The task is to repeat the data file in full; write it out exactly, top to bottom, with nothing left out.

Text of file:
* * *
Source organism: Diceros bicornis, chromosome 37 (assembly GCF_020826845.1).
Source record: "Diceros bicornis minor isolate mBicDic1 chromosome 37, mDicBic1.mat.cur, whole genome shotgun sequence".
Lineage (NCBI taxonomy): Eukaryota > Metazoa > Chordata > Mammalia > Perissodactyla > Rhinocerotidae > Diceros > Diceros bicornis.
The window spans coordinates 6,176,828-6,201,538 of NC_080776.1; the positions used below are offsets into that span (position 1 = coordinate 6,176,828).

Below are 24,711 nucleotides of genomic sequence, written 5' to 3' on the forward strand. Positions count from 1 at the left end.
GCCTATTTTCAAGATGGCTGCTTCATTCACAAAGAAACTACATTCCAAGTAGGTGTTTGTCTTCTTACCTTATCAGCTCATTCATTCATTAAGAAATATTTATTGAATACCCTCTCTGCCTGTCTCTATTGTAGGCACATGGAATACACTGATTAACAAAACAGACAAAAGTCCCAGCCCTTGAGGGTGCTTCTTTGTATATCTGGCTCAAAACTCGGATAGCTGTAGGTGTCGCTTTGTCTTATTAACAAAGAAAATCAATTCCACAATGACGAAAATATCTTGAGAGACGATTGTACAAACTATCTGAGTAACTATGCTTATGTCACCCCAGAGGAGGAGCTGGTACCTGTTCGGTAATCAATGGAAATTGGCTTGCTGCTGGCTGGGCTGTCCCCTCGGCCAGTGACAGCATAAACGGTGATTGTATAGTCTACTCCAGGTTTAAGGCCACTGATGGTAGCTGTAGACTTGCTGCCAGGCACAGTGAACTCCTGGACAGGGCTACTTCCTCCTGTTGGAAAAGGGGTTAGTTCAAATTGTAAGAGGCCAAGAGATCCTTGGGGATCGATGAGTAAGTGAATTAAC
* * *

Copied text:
Source organism: Diceros bicornis, chromosome 37 (assembly GCF_020826845.1).
Source record: "Diceros bicornis minor isolate mBicDic1 chromosome 37, mDicBic1.mat.cur, whole genome shotgun sequence".
Lineage (NCBI taxonomy): Eukaryota > Metazoa > Chordata > Mammalia > Perissodactyla > Rhinocerotidae > Diceros > Diceros bicornis.
The window spans coordinates 6,176,828-6,201,538 of NC_080776.1; the positions used below are offsets into that span (position 1 = coordinate 6,176,828).

Below are 24,711 nucleotides of genomic sequence, written 5' to 3' on the forward strand. Positions count from 1 at the left end.
GCCTATTTTCAAGATGGCTGCTTCATTCACAAAGAAACTACATTCCAAGTAGGTGTTTGTCTTCTTACCTTATCAGCTCATTCATTCATTAAGAAATATTTATTGAATACCCTCTCTGCCTGTCTCTATTGTAGGCACATGGAATACACTGATTAACAAAACAGACAAAAGTCCCAGCCCTTGAGGGTGCTTCTTTGTATATCTGGCTCAAAACTCGGATAGCTGTAGGTGTCGCTTTGTCTTATTAACAAAGAAAATCAATTCCACAATGACGAAAATATCTTGAGAGACGATTGTACAAACTATCTGAGTAACTATGCTTATGTCACCCCAGAGGAGGAGCTGGTACCTGTTCGGTAATCAATGGAAATTGGCTTGCTGCTGGCTGGGCTGTCCCCTCGGCCAGTGACAGCATAAACGGTGATTGTATAGTCTACTCCAGGTTTAAGGCCACTGATGGTAGCTGTAGACTTGCTGCCAGGCACAGTGAACTCCTGGACAGGGCTACTTCCTCCTGTTGGAAAAGGGGTTAGTTCAAATTGTAAGAGGCCAAGAGATCCTTGGGGATCGATGAGTAAGTGAATTAAC